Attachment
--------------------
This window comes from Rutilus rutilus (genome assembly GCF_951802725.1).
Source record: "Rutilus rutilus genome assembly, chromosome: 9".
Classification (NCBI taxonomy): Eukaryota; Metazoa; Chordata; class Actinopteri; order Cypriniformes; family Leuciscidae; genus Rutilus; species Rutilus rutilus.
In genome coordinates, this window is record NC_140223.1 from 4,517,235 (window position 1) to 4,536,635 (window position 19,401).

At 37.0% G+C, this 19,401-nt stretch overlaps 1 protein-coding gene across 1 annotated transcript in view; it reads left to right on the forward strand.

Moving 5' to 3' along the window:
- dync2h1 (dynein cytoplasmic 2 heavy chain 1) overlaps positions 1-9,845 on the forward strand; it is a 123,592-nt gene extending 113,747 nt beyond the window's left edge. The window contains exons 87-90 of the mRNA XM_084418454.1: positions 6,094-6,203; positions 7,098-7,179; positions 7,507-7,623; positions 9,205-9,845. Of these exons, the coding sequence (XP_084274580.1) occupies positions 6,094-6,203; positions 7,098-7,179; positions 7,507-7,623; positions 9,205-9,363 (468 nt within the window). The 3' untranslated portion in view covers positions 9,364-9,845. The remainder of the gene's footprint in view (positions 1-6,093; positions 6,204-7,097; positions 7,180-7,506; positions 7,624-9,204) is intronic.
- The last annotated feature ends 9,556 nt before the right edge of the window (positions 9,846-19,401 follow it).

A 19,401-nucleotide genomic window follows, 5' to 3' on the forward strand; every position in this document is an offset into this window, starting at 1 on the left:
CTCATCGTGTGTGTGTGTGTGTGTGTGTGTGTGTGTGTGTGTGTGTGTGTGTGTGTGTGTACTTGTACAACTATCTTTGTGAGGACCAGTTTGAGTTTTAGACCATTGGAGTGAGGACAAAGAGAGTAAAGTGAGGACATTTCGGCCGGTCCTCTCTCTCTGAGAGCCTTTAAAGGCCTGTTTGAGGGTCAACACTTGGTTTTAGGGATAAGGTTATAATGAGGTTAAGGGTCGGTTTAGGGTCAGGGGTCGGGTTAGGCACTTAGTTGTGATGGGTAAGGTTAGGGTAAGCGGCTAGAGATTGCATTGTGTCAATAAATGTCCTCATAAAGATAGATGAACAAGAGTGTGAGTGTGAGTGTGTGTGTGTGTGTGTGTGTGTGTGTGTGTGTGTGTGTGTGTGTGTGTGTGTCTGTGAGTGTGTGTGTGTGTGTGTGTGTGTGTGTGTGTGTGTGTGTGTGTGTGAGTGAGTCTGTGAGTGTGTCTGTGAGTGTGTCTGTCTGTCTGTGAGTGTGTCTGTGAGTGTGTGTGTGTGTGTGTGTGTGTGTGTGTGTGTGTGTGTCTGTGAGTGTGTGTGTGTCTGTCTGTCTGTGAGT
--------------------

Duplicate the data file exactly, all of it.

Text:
This window comes from Rutilus rutilus (genome assembly GCF_951802725.1).
Source record: "Rutilus rutilus genome assembly, chromosome: 9".
Classification (NCBI taxonomy): Eukaryota; Metazoa; Chordata; class Actinopteri; order Cypriniformes; family Leuciscidae; genus Rutilus; species Rutilus rutilus.
In genome coordinates, this window is record NC_140223.1 from 4,517,235 (window position 1) to 4,536,635 (window position 19,401).

At 37.0% G+C, this 19,401-nt stretch overlaps 1 protein-coding gene across 1 annotated transcript in view; it reads left to right on the forward strand.

Moving 5' to 3' along the window:
- dync2h1 (dynein cytoplasmic 2 heavy chain 1) overlaps positions 1-9,845 on the forward strand; it is a 123,592-nt gene extending 113,747 nt beyond the window's left edge. The window contains exons 87-90 of the mRNA XM_084418454.1: positions 6,094-6,203; positions 7,098-7,179; positions 7,507-7,623; positions 9,205-9,845. Of these exons, the coding sequence (XP_084274580.1) occupies positions 6,094-6,203; positions 7,098-7,179; positions 7,507-7,623; positions 9,205-9,363 (468 nt within the window). The 3' untranslated portion in view covers positions 9,364-9,845. The remainder of the gene's footprint in view (positions 1-6,093; positions 6,204-7,097; positions 7,180-7,506; positions 7,624-9,204) is intronic.
- The last annotated feature ends 9,556 nt before the right edge of the window (positions 9,846-19,401 follow it).

A 19,401-nucleotide genomic window follows, 5' to 3' on the forward strand; every position in this document is an offset into this window, starting at 1 on the left:
CTCATCGTGTGTGTGTGTGTGTGTGTGTGTGTGTGTGTGTGTGTGTGTGTGTGTGTGTGTACTTGTACAACTATCTTTGTGAGGACCAGTTTGAGTTTTAGACCATTGGAGTGAGGACAAAGAGAGTAAAGTGAGGACATTTCGGCCGGTCCTCTCTCTCTGAGAGCCTTTAAAGGCCTGTTTGAGGGTCAACACTTGGTTTTAGGGATAAGGTTATAATGAGGTTAAGGGTCGGTTTAGGGTCAGGGGTCGGGTTAGGCACTTAGTTGTGATGGGTAAGGTTAGGGTAAGCGGCTAGAGATTGCATTGTGTCAATAAATGTCCTCATAAAGATAGATGAACAAGAGTGTGAGTGTGAGTGTGTGTGTGTGTGTGTGTGTGTGTGTGTGTGTGTGTGTGTGTGTGTGTGTGTCTGTGAGTGTGTGTGTGTGTGTGTGTGTGTGTGTGTGTGTGTGTGTGTGTGTGAGTGAGTCTGTGAGTGTGTCTGTGAGTGTGTCTGTCTGTCTGTGAGTGTGTCTGTGAGTGTGTGTGTGTGTGTGTGTGTGTGTGTGTGTGTGTGTGTCTGTGAGTGTGTGTGTGTCTGTCTGTCTGTGAGT